This is also England's oldest post-war team.
2-3-5 Williams -
Ramsey, Aston -
Wright, Chilton, Dickinson -
Matthews, Mannion, Lee, Baily, Langton


Age 29.545 (163 days) Appearances/Goals 13.6 2.1


     Match Report by Mike Payne

Four missed chances in the first 30 minutes cost Northern Ireland dearly in a game that was never as clear cut as the score suggests. If the Irish had not squandered those chances the story might have been different.

In that first half-hour, Ireland, urged on by their traditional passion and dedicated followers, put the England defence under extreme pressure. The visitors made a very tentative opening and McMorran twice missed with the simplest of headers from point-blank range. Soon afterwards Campbell and Crossan also failed to hit the target from clear positions.

The crisis passed as England gradually clawed themselves into the game. They started to search for openings in the Irish defence. Vernon, Cush and McMichael were outstanding for them and although the balance of attacks were now swinging England's way the Irish battled for everything.

The conditions were a little bit different from England's previous match, against Spain in the World Cup, and the cold October wind blowing down from Mount Colin brought some drizzle with it. The half seemed destined to end goalless but just before half-time the sun came out and with it England broke the deadlock by conjuring up a goal.

Not surprisingly the move developed down the left wing where Bobby Langton was giving Galloghy a torrid time. A swift inter-change with Eddie Baily set up the chance which the inside-left took gratefully, shooting past Kelly's left hand. The lead gave England time to rethink during the interval and they came out with a new strategy and a new determination. Suddenly Wilf Mannion became the focal point of their improvement.

The 63rd minute saw a decisive moment at both ends. First the referee refused an appeal for hands against Alf Ramsey, and then, 60 seconds later, following a swift counter-attack, Kelly failed to clear Baily's lob into the goalmouth and Jack Lee pounced to head the loose ball into the net.

Everyone thought that that was the end, but Ireland refused to lie down. Within six minutes the issue was wide open again as they pulled a goal back.

McMorran, an eager beaver all afternoon, chased a long clearance down wind and beat Allenby Chilton to the ball and shot on the turn to flick it over the advancing Bert Williams. Urged on by their crowd, the Irish threw wverything at England and McMorran was unlucky with a shot that skimmed the bar.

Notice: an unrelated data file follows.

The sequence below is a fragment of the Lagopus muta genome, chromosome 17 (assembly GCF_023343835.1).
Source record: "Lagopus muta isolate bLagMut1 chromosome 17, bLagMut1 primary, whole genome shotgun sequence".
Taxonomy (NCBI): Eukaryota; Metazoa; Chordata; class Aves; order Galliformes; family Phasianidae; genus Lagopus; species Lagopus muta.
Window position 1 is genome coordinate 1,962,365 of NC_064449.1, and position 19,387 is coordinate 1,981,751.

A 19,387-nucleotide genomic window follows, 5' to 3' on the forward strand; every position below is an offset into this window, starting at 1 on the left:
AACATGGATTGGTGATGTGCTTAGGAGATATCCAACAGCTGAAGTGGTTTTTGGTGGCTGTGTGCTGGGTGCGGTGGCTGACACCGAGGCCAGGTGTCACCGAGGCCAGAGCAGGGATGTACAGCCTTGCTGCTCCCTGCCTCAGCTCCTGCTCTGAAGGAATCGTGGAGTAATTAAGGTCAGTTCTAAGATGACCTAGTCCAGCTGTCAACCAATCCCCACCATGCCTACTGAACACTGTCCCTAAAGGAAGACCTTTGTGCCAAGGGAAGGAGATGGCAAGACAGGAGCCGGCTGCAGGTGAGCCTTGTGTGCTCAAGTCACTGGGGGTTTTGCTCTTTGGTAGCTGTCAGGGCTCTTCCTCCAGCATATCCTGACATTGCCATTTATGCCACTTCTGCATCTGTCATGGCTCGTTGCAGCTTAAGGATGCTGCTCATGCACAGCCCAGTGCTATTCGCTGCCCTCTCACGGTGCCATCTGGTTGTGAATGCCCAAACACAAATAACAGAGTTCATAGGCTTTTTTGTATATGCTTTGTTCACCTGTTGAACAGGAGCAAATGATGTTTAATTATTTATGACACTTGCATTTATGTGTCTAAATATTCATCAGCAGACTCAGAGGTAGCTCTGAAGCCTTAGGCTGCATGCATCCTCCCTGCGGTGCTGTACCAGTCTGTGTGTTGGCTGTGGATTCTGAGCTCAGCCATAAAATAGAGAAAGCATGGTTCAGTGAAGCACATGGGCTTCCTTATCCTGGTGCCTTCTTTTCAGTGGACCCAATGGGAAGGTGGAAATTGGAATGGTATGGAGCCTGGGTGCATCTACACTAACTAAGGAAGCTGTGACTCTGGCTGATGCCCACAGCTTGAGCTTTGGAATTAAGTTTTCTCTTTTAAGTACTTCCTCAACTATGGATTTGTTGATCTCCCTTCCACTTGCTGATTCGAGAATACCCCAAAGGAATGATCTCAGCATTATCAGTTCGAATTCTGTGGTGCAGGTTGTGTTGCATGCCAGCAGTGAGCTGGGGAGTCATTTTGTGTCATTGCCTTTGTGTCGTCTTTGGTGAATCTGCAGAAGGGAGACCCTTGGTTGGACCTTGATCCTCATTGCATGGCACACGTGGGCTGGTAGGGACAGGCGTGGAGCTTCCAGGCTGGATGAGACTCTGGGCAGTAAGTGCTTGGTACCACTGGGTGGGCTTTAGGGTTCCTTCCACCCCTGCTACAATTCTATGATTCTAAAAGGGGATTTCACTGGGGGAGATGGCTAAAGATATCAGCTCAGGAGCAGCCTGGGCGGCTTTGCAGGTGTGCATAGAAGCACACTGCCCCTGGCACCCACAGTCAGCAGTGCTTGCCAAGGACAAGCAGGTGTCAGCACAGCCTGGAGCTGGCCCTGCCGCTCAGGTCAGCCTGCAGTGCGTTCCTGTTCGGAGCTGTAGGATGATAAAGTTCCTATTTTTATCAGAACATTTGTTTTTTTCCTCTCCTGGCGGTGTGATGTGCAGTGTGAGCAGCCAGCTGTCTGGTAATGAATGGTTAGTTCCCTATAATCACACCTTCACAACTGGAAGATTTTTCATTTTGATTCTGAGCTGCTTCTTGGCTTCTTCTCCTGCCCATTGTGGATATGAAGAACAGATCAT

England, however, met the challange bravely. Inspired by the powerful Jimmy Dickinson, Billy Wright and Ramsey they weathered the storm and began to mount psoitive raids. Stanley Matthews came into the game at last and gradually the Irish began to wilt.

In the last five minutes, England scored two more goals. First Wright shot home through a crowd of players following a corner by Langton, and within a minute of that goal, Baily scored the best goal of the match with a clever hooked shot.

The match, although full of incident, has never reached the high standards of most internationals but England's performance was nonetheless satisfactory.

     Match Report by Norman Giller

Eddie Baily, more noted for his skilful scheming, scored two goals and big Jackie Lee, a Leicestershire cricketer, marked his only international with a goal. Northern Ireland were chasing an equaliser with the score at 2-1 when England scored twice in the last five minutes. Billy Wright netted his third and final goal for England with a shot that went into the net through a forest of legs, and Baily finished the Irish off with a superbly executed hook shot. Manchester United centre-half Allenby Chilton had to wait until he was thirty-two for this first cap as the selectors continued to hunt for a successor to Neil Franklin.

Source Notes

Original newspaper reports
Rothman's Yearbooks
Mike Payne's England: The Complete Post-War Record (Breedon Books Publishing Company, Derby, U.K., 1993)
Northern Ireland's Footballing Greats

Norman Giller
, Football Author